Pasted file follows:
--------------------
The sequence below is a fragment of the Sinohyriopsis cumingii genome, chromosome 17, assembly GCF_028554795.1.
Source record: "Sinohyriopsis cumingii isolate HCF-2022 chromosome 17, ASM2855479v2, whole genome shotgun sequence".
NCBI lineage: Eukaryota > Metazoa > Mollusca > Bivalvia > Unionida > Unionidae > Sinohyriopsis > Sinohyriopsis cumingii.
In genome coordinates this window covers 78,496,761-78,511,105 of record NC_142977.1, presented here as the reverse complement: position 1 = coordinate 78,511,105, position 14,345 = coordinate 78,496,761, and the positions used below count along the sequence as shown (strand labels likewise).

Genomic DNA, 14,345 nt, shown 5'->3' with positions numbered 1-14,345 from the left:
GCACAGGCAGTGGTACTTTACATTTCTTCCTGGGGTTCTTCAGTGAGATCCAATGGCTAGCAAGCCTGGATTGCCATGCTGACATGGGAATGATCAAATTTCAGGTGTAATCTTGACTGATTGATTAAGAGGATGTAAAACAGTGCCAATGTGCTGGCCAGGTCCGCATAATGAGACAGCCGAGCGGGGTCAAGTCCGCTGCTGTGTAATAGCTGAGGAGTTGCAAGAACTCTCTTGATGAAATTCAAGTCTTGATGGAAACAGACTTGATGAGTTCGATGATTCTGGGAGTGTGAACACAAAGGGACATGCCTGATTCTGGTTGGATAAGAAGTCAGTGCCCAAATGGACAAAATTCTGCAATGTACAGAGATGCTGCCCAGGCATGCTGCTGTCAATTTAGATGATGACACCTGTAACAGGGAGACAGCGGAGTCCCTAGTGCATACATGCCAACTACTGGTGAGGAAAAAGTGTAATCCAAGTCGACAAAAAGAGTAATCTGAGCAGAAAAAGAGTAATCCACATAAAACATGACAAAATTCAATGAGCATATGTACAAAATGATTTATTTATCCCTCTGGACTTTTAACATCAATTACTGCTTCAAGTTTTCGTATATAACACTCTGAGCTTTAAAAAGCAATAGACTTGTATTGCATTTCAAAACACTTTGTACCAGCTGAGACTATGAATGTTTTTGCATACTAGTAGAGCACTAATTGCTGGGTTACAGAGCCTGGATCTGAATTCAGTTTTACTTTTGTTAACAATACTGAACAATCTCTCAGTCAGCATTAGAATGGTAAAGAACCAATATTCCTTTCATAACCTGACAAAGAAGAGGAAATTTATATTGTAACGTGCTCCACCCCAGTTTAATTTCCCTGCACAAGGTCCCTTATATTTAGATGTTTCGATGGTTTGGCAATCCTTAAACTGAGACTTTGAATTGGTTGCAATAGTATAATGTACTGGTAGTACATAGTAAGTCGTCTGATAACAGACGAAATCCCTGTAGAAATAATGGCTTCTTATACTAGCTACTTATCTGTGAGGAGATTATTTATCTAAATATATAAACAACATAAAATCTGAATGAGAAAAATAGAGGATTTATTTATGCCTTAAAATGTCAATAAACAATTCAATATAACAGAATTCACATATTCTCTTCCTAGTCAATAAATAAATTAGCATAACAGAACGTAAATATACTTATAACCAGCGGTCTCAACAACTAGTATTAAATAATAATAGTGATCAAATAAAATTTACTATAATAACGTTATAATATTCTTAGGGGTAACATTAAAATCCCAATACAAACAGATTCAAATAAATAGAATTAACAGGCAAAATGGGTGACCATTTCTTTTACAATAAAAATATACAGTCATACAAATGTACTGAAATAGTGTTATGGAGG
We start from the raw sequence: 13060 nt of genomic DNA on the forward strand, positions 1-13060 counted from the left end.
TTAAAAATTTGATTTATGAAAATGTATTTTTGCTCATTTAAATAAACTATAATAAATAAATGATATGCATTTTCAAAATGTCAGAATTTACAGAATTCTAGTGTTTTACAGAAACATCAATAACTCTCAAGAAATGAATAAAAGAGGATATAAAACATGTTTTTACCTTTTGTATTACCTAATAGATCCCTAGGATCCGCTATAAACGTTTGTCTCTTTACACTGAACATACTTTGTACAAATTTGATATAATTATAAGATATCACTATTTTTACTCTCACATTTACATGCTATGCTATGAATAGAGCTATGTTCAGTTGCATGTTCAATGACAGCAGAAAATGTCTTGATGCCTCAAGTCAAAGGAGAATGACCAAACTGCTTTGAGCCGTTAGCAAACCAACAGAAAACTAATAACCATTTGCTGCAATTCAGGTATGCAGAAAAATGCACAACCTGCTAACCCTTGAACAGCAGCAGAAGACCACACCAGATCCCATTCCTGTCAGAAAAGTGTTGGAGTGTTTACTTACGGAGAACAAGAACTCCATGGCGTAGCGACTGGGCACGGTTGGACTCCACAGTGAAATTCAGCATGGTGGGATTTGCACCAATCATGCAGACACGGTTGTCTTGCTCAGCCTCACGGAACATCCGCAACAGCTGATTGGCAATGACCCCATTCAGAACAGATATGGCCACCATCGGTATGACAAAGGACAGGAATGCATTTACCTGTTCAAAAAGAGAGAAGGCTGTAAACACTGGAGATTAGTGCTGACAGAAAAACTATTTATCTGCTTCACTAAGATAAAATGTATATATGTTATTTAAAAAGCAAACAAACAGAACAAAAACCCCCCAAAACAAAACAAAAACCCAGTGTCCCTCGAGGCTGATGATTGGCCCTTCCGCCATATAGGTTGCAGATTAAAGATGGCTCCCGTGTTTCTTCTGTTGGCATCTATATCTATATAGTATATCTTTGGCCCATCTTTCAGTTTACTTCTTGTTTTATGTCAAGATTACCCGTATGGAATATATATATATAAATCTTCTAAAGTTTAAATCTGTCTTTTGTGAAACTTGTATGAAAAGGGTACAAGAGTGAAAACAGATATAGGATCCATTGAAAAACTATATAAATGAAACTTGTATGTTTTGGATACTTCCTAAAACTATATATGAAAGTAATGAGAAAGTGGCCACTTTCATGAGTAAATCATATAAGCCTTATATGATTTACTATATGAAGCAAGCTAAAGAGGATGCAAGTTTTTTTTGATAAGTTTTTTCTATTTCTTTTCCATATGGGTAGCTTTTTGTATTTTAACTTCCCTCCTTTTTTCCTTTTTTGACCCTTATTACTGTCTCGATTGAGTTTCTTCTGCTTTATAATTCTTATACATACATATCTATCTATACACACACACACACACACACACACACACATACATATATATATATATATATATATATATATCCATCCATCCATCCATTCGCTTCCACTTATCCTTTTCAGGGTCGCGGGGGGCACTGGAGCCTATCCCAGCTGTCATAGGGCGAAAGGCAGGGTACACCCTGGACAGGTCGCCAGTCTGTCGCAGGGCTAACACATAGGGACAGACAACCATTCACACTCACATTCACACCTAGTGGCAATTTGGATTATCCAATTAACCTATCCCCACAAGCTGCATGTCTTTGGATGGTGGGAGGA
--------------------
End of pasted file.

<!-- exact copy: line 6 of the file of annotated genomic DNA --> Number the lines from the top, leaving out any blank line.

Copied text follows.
GCACAGGCAGTGGTACTTTACATTTCTTCCTGGGGTTCTTCAGTGAGATCCAATGGCTAGCAAGCCTGGATTGCCATGCTGACATGGGAATGATCAAATTTCAGGTGTAATCTTGACTGATTGATTAAGAGGATGTAAAACAGTGCCAATGTGCTGGCCAGGTCCGCATAATGAGACAGCCGAGCGGGGTCAAGTCCGCTGCTGTGTAATAGCTGAGGAGTTGCAAGAACTCTCTTGATGAAATTCAAGTCTTGATGGAAACAGACTTGATGAGTTCGATGATTCTGGGAGTGTGAACACAAAGGGACATGCCTGATTCTGGTTGGATAAGAAGTCAGTGCCCAAATGGACAAAATTCTGCAATGTACAGAGATGCTGCCCAGGCATGCTGCTGTCAATTTAGATGATGACACCTGTAACAGGGAGACAGCGGAGTCCCTAGTGCATACATGCCAACTACTGGTGAGGAAAAAGTGTAATCCAAGTCGACAAAAAGAGTAATCTGAGCAGAAAAAGAGTAATCCACATAAAACATGACAAAATTCAATGAGCATATGTACAAAATGATTTATTTATCCCTCTGGACTTTTAACATCAATTACTGCTTCAAGTTTTCGTATATAACACTCTGAGCTTTAAAAAGCAATAGACTTGTATTGCATTTCAAAACACTTTGTACCAGCTGAGACTATGAATGTTTTTGCATACTAGTAGAGCACTAATTGCTGGGTTACAGAGCCTGGATCTGAATTCAGTTTTACTTTTGTTAACAATACTGAACAATCTCTCAGTCAGCATTAGAATGGTAAAGAACCAATATTCCTTTCATAACCTGACAAAGAAGAGGAAATTTATATTGTAACGTGCTCCACCCCAGTTTAATTTCCCTGCACAAGGTCCCTTATATTTAGATGTTTCGATGGTTTGGCAATCCTTAAACTGAGACTTTGAATTGGTTGCAATAGTATAATGTACTGGTAGTACATAGTAAGTCGTCTGATAACAGACGAAATCCCTGTAGAAATAATGGCTTCTTATACTAGCTACTTATCTGTGAGGAGATTATTTATCTAAATATATAAACAACATAAAATCTGAATGAGAAAAATAGAGGATTTATTTATGCCTTAAAATGTCAATAAACAATTCAATATAACAGAATTCACATATTCTCTTCCTAGTCAATAAATAAATTAGCATAACAGAACGTAAATATACTTATAACCAGCGGTCTCAACAACTAGTATTAAATAATAATAGTGATCAAATAAAATTTACTATAATAACGTTATAATATTCTTAGGGGTAACATTAAAATCCCAATACAAACAGATTCAAATAAATAGAATTAACAGGCAAAATGGGTGACCATTTCTTTTACAATAAAAATATACAGTCATACAAATGTACTGAAATAGTGTTATGGAGG